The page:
Old cars, old tricks

Posted on Jun 30 2011

One of the quirks of the Commonwealth is that most people need a car to get around, but the economy is always so shaky that people who would think nothing of spending $50,000 on a car in the mainland often opt to drive an island-beater. Nursing old cars is a way of life. This is one realm where the CNMI is ahead of the mainland, since precarious times there mean that people are hanging onto their cars longer. In fact, the median age of U.S. cars on the road is approaching 10 years old!

So although big picture economic stuff is worth heeding, I’m often more interested in the practical, hands-on things that we face in everyday life. One of the biggest expenses most of us face is cars. Well, at least we can take an active approach to managing our cars; it’s a little slice of economics that gives us a say in things. With a lot of other stuff, we’re simply at the mercy of the economic universe.

Because of tough times, people I know who didn’t used to pay attention to their cars are now taking an active interest in keeping them healthy. Since I’m a pilot, hence a stickler for methodical checklists, I started drafting a checklist for making a “weekly check” for my cars. For many people this is utterly obvious, but if you’re trying to get a distant friend or relative up to speed on this stuff, a simple checklist can be of use. This is not an exhaustive list of everything a car needs, but, instead, hits the highlights of the easiest things to check regularly:

1). Check tires for inflation and condition.

2). Glance at the pavement under the car for signs of leaks.

3). Under the hood check (a) battery terminals for corrosion, (b) coolant reservoir for the level and color of the fluid, (c) engine oil level, (d) transmission oil level if it’s an automatic transmission, or clutch fluid level if it’s got a visible reservoir, (e) power steering fluid level, (f) brake fluid level, (g) the level of the windshield washing fluid, (h) the condition of the fan belts or serpentine belt, (i) the condition of anything that seems to be leaking, (j) the basic condition of hoses and ignition wires, and (k) the general condition of anything else, meaning, just a quick look around.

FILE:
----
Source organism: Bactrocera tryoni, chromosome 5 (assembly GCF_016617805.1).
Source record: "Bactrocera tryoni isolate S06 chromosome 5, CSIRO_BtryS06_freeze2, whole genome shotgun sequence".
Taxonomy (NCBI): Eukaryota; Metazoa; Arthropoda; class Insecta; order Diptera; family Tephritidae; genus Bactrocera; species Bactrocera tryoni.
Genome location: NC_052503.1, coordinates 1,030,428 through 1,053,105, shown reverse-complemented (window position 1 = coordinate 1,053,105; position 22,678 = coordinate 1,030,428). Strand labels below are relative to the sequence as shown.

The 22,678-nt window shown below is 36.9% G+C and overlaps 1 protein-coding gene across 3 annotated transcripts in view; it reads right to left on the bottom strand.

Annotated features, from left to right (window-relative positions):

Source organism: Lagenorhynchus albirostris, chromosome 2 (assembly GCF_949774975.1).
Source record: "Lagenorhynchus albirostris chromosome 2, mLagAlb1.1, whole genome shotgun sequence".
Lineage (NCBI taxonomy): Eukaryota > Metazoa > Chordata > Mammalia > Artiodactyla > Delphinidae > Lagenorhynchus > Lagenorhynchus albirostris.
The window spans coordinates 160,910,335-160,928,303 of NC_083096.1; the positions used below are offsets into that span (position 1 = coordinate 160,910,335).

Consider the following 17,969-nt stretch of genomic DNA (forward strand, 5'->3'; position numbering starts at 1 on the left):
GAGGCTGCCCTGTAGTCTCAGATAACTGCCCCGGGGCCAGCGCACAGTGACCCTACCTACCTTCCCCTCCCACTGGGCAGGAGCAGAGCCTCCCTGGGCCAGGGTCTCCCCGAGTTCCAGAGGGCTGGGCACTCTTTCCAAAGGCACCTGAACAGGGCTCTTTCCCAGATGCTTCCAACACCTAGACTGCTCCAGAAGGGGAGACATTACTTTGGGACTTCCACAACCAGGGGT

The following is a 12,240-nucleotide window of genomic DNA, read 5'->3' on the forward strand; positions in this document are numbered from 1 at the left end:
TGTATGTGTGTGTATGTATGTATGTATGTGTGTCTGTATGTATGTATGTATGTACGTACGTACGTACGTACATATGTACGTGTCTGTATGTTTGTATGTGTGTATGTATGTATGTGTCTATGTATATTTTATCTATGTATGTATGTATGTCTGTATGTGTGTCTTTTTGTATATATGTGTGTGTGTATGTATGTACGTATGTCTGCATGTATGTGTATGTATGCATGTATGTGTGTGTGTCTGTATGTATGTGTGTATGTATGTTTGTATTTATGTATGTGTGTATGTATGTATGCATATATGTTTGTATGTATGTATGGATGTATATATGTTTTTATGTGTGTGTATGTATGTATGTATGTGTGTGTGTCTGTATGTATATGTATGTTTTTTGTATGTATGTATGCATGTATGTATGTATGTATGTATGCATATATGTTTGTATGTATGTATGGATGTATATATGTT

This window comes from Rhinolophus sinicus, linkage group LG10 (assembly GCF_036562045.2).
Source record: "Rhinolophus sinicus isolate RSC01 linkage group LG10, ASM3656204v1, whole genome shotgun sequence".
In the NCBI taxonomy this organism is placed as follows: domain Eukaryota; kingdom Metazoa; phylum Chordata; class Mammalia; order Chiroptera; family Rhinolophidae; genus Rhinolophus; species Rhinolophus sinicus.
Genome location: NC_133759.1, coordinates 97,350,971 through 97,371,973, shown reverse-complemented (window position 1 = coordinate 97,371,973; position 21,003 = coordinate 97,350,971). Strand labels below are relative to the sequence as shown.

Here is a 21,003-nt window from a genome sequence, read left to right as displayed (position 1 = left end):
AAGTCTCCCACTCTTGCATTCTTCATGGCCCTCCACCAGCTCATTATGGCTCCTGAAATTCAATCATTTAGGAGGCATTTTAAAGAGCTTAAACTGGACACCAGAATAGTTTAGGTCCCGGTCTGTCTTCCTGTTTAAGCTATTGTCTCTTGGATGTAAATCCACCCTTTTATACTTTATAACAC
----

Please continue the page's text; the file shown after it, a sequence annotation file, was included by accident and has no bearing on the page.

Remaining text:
Incidentally, all the stuff under the hood can be covered with a “flow” pattern, such as proceeding left-to-right under the hood and checking things as one encounters them. It’s easy. And easier still now that many fluid levels are easily seen in sight fields in plastic reservoirs. On that note, I don’t gratuitously top off brake fluid, since it normally declines as the brakes wear.

One little bugaboo is automatic transmission fluid, which is commonly checked when the car is running. A running engine can ensnare long hair, neckties, or whatever, and it’s probably not a task you want to assign to just anyone in the household. So in some cases this task is better put on a monthly basis. I’ve got relatives who probably only get it checked once a year, namely, when I’m in town visiting.

Most old cars are going to have leaks or seepage. The secret is to get to know the leaks so they can be monitored.

The biggest joker I’ve seen is cooling systems. Modern engines are usually aluminum and they’ll cook pretty easily, so I won’t accept a leak in the cooling system. Fortunately, cars often throw off warning signs before they go thermodynamic on us. Green coolant will turn a funky brown when it’s time for attention. Hoses, if gently squeezed, will reveal internal cracks by a crusty feeling. Water pumps are designed to “weep” fluid before they conk out entirely.

The second biggest joker I’ve seen is brakes. People will often put off brake service to the point where the pads have worn down and are gouging the rotors, thus turning a $200 job into a nice, juicy, $1,000 ordeal.

Third joker: Timing belts. Cars that have them typically have replacement intervals of 60,000 miles or so. It’s critical maintenance.

Modern cars are so picky about the fluids they require that I spent an afternoon rounding up our various manuals and listing the various fluids they take. That’s how boring my life is. I keep the garage stocked accordingly. For example, one of our cars takes 0W-40 synthetic oil. Another takes 5W-20. And yet another takes 10W-30. Coolant specifications are, likewise, also entirely different for each of our cars. Go figure.

Saipan has some excellent auto parts stores, and it’s always a good idea to get on a first name basis with a good parts guy. And I’ve never been a price-shopper on this note; I’ve always preferred to have a good relationship with a place I trust, and I’ve never regretted that approach.

[I]Visit Ed Stephens Jr. at [URL=”http://tropicaled.com”]TropicalEd.com[/URL]. Ed is a pilot, economist, and writer. He holds a degree in economics from UCLA and is a former U.S. naval officer. His column runs every Friday. [/I]

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